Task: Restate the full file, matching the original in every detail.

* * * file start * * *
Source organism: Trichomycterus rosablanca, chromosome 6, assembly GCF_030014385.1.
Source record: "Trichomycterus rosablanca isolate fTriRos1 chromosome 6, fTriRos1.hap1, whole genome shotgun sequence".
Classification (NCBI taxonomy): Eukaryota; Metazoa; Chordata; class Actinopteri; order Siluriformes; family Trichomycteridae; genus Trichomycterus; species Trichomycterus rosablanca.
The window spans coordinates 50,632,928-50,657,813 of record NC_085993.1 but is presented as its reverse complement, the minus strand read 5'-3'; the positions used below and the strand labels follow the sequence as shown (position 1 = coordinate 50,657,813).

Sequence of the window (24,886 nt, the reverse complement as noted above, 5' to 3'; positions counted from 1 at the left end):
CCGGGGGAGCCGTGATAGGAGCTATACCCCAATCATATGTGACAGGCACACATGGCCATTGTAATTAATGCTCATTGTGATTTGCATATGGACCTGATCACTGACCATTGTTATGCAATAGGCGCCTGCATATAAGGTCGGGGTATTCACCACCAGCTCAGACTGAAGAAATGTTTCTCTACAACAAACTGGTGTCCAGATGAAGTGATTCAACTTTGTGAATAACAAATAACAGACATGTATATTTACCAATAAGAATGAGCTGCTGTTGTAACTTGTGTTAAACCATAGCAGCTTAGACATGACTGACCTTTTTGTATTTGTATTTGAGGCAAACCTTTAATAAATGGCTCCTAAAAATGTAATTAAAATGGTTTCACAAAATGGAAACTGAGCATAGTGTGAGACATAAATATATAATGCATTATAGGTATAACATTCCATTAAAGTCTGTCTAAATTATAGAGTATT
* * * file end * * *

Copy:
Source organism: Trichomycterus rosablanca, chromosome 6, assembly GCF_030014385.1.
Source record: "Trichomycterus rosablanca isolate fTriRos1 chromosome 6, fTriRos1.hap1, whole genome shotgun sequence".
Classification (NCBI taxonomy): Eukaryota; Metazoa; Chordata; class Actinopteri; order Siluriformes; family Trichomycteridae; genus Trichomycterus; species Trichomycterus rosablanca.
The window spans coordinates 50,632,928-50,657,813 of record NC_085993.1 but is presented as its reverse complement, the minus strand read 5'-3'; the positions used below and the strand labels follow the sequence as shown (position 1 = coordinate 50,657,813).

Sequence of the window (24,886 nt, the reverse complement as noted above, 5' to 3'; positions counted from 1 at the left end):
CCGGGGGAGCCGTGATAGGAGCTATACCCCAATCATATGTGACAGGCACACATGGCCATTGTAATTAATGCTCATTGTGATTTGCATATGGACCTGATCACTGACCATTGTTATGCAATAGGCGCCTGCATATAAGGTCGGGGTATTCACCACCAGCTCAGACTGAAGAAATGTTTCTCTACAACAAACTGGTGTCCAGATGAAGTGATTCAACTTTGTGAATAACAAATAACAGACATGTATATTTACCAATAAGAATGAGCTGCTGTTGTAACTTGTGTTAAACCATAGCAGCTTAGACATGACTGACCTTTTTGTATTTGTATTTGAGGCAAACCTTTAATAAATGGCTCCTAAAAATGTAATTAAAATGGTTTCACAAAATGGAAACTGAGCATAGTGTGAGACATAAATATATAATGCATTATAGGTATAACATTCCATTAAAGTCTGTCTAAATTATAGAGTATT